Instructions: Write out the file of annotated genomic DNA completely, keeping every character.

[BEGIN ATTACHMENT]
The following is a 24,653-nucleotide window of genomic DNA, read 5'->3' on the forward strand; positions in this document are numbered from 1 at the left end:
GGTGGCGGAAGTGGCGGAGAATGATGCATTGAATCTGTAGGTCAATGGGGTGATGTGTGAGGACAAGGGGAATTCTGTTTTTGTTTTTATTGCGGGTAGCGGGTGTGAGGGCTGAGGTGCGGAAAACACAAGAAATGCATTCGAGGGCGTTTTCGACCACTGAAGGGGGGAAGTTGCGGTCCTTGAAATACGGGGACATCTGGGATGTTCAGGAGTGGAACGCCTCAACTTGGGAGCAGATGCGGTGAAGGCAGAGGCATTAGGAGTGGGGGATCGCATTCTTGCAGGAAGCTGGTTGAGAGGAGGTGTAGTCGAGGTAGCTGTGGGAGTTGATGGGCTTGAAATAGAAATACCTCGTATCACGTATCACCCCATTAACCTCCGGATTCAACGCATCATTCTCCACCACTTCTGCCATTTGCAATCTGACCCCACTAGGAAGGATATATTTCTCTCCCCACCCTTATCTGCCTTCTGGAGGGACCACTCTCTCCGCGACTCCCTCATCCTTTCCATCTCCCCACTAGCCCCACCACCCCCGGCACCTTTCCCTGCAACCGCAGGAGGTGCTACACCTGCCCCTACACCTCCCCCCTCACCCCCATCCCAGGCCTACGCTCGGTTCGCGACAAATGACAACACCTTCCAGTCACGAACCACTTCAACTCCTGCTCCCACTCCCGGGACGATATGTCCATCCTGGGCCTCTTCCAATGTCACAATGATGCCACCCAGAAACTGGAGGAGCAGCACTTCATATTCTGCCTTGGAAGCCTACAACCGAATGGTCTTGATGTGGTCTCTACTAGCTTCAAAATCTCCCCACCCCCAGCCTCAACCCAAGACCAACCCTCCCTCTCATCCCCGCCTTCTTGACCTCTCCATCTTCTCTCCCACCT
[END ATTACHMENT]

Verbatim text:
The following is a 24,653-nucleotide window of genomic DNA, read 5'->3' on the forward strand; positions in this document are numbered from 1 at the left end:
GGTGGCGGAAGTGGCGGAGAATGATGCATTGAATCTGTAGGTCAATGGGGTGATGTGTGAGGACAAGGGGAATTCTGTTTTTGTTTTTATTGCGGGTAGCGGGTGTGAGGGCTGAGGTGCGGAAAACACAAGAAATGCATTCGAGGGCGTTTTCGACCACTGAAGGGGGGAAGTTGCGGTCCTTGAAATACGGGGACATCTGGGATGTTCAGGAGTGGAACGCCTCAACTTGGGAGCAGATGCGGTGAAGGCAGAGGCATTAGGAGTGGGGGATCGCATTCTTGCAGGAAGCTGGTTGAGAGGAGGTGTAGTCGAGGTAGCTGTGGGAGTTGATGGGCTTGAAATAGAAATACCTCGTATCACGTATCACCCCATTAACCTCCGGATTCAACGCATCATTCTCCACCACTTCTGCCATTTGCAATCTGACCCCACTAGGAAGGATATATTTCTCTCCCCACCCTTATCTGCCTTCTGGAGGGACCACTCTCTCCGCGACTCCCTCATCCTTTCCATCTCCCCACTAGCCCCACCACCCCCGGCACCTTTCCCTGCAACCGCAGGAGGTGCTACACCTGCCCCTACACCTCCCCCCTCACCCCCATCCCAGGCCTACGCTCGGTTCGCGACAAATGACAACACCTTCCAGTCACGAACCACTTCAACTCCTGCTCCCACTCCCGGGACGATATGTCCATCCTGGGCCTCTTCCAATGTCACAATGATGCCACCCAGAAACTGGAGGAGCAGCACTTCATATTCTGCCTTGGAAGCCTACAACCGAATGGTCTTGATGTGGTCTCTACTAGCTTCAAAATCTCCCCACCCCCAGCCTCAACCCAAGACCAACCCTCCCTCTCATCCCCGCCTTCTTGACCTCTCCATCTTCTCTCCCACCT